Exposure Compensation

Exposure compensation or Exposure Control is used to alter exposure from the values chosen by the camera.¬†Often a composition has widely varying intensities of light. To get a good exposure in these tricky situations, don’t use the histogram (which shows the distribution range of pixels from black to white) but rather look at the highlight warning alerts- the “blinkies”. Any area which is blinking shows it is so severely overexposed there is no detail.

Use this button to override the camera’s exposure by darkening the exposure a bit until the detail returns. Push the button down and rotate the main wheel to reduce the exposure.

PS: shutter speed and aperture don’t change.

7 COMMENTS

  1. Hi, I’m a photography student from Argentina. In class we’ve been talking about exposure compensation and I don’t quiet understand how the camera changes the exposure (when we use exposure compensation) without changing the shutter speed or the selected aperture.

  2. Thanks for your answer and for the content on your site. It’s a big help for newbies like me.

  3. Exposure Compensation most certainly does change shutter speed and aperture. Put your camera on a tripod, set any auto mode, check the current aperture and shutter, and then apply -3 of EC. You’ll see a large change in aperture or shutter (or both if you selected P mode.)

    On a Nikon in Manual mode, Exposure Compensation will not change shutter or aperture, but will change the meter reading (-2 EC will shift the meter to read +2.) In truth, all EC does is shift the meter one way or the other. The camera will then react to the new meter reading as it normally would.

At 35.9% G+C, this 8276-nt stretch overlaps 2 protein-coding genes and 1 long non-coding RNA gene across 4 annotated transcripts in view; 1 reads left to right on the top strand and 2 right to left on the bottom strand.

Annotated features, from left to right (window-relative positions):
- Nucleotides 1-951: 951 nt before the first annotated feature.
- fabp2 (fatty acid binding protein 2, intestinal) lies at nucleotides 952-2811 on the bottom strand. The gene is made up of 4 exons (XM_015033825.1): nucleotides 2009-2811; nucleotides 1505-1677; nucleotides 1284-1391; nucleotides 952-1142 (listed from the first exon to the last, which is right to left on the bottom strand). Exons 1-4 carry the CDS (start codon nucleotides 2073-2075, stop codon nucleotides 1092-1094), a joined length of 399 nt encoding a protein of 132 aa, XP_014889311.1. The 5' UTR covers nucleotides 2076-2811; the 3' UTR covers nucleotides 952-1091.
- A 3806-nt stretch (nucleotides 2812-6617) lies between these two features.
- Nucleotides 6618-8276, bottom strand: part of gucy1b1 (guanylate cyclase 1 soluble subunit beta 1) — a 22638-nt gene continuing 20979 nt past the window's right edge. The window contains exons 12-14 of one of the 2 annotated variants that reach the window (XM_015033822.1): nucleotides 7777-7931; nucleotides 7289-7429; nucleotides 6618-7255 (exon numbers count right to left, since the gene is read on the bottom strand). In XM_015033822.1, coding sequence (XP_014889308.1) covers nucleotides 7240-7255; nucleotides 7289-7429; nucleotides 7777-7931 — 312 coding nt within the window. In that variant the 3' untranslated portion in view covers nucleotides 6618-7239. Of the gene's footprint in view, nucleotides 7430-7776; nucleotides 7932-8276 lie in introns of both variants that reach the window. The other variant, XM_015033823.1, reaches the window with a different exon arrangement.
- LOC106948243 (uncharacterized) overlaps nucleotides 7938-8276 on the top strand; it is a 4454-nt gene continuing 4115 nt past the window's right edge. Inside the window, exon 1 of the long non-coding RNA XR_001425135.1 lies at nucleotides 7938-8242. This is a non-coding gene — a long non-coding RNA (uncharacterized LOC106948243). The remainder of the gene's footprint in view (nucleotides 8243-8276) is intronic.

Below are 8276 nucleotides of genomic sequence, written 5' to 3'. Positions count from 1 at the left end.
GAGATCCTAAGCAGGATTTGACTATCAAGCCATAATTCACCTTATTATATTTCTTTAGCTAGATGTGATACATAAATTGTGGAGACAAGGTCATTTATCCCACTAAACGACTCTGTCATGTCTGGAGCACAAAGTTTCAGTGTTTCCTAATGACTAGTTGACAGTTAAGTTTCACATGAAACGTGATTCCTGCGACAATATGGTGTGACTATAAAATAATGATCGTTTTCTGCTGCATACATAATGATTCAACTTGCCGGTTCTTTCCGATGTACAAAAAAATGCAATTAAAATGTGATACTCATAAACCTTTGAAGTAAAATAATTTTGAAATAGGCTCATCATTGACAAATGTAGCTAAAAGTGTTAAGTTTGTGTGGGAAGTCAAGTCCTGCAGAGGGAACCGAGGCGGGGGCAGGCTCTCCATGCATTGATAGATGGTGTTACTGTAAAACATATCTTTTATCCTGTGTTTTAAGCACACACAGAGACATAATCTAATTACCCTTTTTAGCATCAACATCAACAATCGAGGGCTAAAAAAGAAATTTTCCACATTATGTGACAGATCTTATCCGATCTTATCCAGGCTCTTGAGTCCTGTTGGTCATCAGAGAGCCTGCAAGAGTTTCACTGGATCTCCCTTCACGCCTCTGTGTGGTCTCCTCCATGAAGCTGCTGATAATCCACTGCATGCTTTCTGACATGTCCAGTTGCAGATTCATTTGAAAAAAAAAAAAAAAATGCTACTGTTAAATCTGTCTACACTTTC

4. Exposure compensation can adjust shutter speed, aperture, ISO, or a combination of the three depending on the exposure mode selected. The thing to remember is that exposure meters, whether hand held on in the camera, want to adjust the exposure for an 18% (or 12% or similar depending on who you ask or where you look) gray. What does that mean? Well, it means that the average scene wants to reflect 18% of the light available. It is a good average. However, how much light does a snowy hill reflect? A lot more than 18%. So, if you expose snow, without benefit of exposure compensation, you end up with grey snow. Now, you all know you have done that and seen grey snow; Right?

    So, to get white snow you need to turn up the exposure a stop and a half or so. The camera will think it is over exposing, but being an obedient robot; it will just go ahead and give you white snow.

    This example is really quite over simplified. It does not touch on matrix metering or center weighted or spot metering. Each of these special kinds of exposure metering just tailors the area the camera will try to adjust to a boring 18% gray.

    Bye the way. Ever see an 18% gray card at your local camera store? Those cards are designed to reflect 18% of the incident light. So, if you point your camera at one of those cards and force you camera to use the exposure it finds for that card, you should get good exposure for whatever you place in the same place you had the card.

  5. I’m confused, does this apply to digital photography? I have never seen gray snow. I’ve seen yellow and black snow, though.

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